Hopkins plays ‘Anthony’ an ageing man who is looked after by his daughter (The Crown’s Olivia Coleman). The approach here is at first hard to follow as the setting and characters keep changing with no explanation, and even the time line jumps back and forth. Yet when it clicks and you realise such a confusing narrative is purposely due to Anthony’s perspective, you realise you’re witnessing what it might be like to suffer from this disease. It’s very cleverly done and I recommend just going with it until it’s final scenes – because trust me, it’s worth it.

Olivia Coleman is very good like always, convincingly playing a daughter struggling to care for her father. There’s also appearances from Mark Gattis, Rufus Sewell and Olivia Williams. However at the centre of it all is an incredibly layered and it has to be said, heart-breaking performance from Hopkins, who deserves every inch of that Oscar. A powerful, surprisingly amusing at times yet also very authentic drama that gripped me as much as it got me teary eyed. A must watch.

Verdict: Essential

Till Death


Viewed – 04 September 2021 online rental

Other than how gorgeous she is, I can’t say I’ve taken much interest in Megan Fox. She was fine in Transformers and the last movie I saw her in was the rather underrated Jennifer’s Body. So coming to this thriller, her name wasn’t an immediate pull. However the concept was interesting. Fox plays a woman in a loveless marriage to a controlling husband. In an attempt to rekindle their love however, the husband takes her to a lakeside cabin. Following morning she wakes up to witness his suicide, and finds herself handcuffed to him just as two men break into the cabin.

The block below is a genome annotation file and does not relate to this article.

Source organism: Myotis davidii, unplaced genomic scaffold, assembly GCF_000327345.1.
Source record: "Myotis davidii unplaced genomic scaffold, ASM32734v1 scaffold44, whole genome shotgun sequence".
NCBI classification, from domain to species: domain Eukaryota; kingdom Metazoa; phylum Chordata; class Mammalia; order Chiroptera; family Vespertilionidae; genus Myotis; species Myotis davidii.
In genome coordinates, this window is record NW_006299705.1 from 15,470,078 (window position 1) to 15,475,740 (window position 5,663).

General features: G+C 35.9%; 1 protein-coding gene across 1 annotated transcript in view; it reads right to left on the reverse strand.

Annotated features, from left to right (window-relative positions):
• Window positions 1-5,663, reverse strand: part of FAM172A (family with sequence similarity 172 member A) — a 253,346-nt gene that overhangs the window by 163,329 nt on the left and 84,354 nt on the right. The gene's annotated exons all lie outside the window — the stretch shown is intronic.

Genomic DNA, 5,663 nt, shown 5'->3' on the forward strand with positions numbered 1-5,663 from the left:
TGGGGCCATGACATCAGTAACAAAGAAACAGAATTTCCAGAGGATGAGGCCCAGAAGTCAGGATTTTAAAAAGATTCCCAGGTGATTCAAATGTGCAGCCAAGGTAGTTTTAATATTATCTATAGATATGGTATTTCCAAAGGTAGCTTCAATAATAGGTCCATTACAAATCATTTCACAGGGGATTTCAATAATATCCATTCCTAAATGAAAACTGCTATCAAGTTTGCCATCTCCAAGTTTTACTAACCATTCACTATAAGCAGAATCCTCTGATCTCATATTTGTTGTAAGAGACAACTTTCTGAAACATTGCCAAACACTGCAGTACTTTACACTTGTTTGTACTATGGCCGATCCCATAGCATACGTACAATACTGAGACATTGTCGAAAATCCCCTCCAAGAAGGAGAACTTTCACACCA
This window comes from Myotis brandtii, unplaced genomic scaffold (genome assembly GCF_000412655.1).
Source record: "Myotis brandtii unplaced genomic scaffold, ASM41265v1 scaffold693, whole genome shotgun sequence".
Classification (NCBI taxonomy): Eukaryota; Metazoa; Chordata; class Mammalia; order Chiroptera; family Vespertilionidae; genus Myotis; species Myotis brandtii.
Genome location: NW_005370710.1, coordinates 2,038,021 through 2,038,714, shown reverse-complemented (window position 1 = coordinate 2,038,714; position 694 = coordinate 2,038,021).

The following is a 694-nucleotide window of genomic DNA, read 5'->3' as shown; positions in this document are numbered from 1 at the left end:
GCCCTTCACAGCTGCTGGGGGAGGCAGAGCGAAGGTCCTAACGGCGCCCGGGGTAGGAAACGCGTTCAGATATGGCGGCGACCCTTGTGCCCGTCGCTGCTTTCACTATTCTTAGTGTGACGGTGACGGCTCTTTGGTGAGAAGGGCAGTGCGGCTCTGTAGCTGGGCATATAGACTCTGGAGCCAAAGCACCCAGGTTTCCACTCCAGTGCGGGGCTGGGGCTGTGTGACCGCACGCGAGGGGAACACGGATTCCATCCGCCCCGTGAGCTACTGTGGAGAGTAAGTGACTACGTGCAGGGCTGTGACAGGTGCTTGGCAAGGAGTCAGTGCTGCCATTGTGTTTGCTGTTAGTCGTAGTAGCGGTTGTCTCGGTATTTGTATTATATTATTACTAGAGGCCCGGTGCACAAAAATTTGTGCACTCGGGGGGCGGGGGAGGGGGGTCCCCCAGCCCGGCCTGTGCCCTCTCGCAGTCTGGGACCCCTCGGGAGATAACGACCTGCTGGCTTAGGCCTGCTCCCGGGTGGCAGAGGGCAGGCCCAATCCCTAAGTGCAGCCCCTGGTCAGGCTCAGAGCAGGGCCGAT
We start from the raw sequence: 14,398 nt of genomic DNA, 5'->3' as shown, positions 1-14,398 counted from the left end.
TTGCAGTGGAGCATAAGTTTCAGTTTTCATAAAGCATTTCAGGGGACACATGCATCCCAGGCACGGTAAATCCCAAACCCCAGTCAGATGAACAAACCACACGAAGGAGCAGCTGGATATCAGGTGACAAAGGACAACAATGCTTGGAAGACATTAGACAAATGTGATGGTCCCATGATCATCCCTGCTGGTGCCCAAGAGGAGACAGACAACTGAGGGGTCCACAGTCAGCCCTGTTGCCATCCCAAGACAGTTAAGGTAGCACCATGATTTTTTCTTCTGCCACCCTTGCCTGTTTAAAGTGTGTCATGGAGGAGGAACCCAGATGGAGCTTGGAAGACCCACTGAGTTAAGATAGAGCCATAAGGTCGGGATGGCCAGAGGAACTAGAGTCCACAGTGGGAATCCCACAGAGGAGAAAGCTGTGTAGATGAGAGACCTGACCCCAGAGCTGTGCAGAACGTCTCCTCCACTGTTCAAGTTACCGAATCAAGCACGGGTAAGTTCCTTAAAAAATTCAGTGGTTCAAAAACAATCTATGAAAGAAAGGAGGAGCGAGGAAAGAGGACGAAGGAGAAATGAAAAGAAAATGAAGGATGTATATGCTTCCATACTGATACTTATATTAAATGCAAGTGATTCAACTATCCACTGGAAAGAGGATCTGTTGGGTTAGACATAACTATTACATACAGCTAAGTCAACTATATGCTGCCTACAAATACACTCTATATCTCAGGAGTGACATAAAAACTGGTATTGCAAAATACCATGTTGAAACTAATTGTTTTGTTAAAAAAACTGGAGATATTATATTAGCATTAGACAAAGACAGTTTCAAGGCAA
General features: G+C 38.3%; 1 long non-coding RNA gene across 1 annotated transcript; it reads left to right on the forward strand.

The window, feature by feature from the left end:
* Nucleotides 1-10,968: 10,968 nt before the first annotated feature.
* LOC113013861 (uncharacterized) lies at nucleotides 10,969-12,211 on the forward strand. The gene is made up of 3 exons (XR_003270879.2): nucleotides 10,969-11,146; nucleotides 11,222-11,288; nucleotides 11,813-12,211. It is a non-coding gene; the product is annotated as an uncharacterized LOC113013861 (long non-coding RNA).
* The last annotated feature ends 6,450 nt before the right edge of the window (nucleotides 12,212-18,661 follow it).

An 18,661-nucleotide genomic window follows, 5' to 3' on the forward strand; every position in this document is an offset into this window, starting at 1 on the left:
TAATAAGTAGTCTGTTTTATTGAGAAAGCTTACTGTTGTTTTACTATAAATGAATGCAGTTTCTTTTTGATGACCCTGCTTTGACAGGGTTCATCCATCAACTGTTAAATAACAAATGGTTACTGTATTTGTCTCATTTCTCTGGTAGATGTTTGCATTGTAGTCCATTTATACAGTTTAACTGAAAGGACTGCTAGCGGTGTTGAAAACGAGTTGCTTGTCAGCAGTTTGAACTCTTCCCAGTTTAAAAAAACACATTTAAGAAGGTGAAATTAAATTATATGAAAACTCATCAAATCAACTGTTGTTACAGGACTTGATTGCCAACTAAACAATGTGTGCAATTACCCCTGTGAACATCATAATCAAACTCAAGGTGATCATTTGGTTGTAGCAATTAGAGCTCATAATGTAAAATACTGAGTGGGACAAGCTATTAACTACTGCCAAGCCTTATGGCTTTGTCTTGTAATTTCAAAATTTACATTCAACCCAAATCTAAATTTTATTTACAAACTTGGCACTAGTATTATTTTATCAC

A tense situation leads to several nail-biting moments, and as events progressed I did find myself getting absorbed. Fox does a good turn as a woman in an impossible situation and goes through hell and back in her attempt to survive. However the movie stumbles due to some alarming moments of implausibility … especially during the bits where she’s dragging her husbands corpse around. Yes it takes a promising concept and gets very silly very fast, which is a shame. Also the moment Fox’s husband off’s himself just didn’t ring true – honestly, she takes it rather well!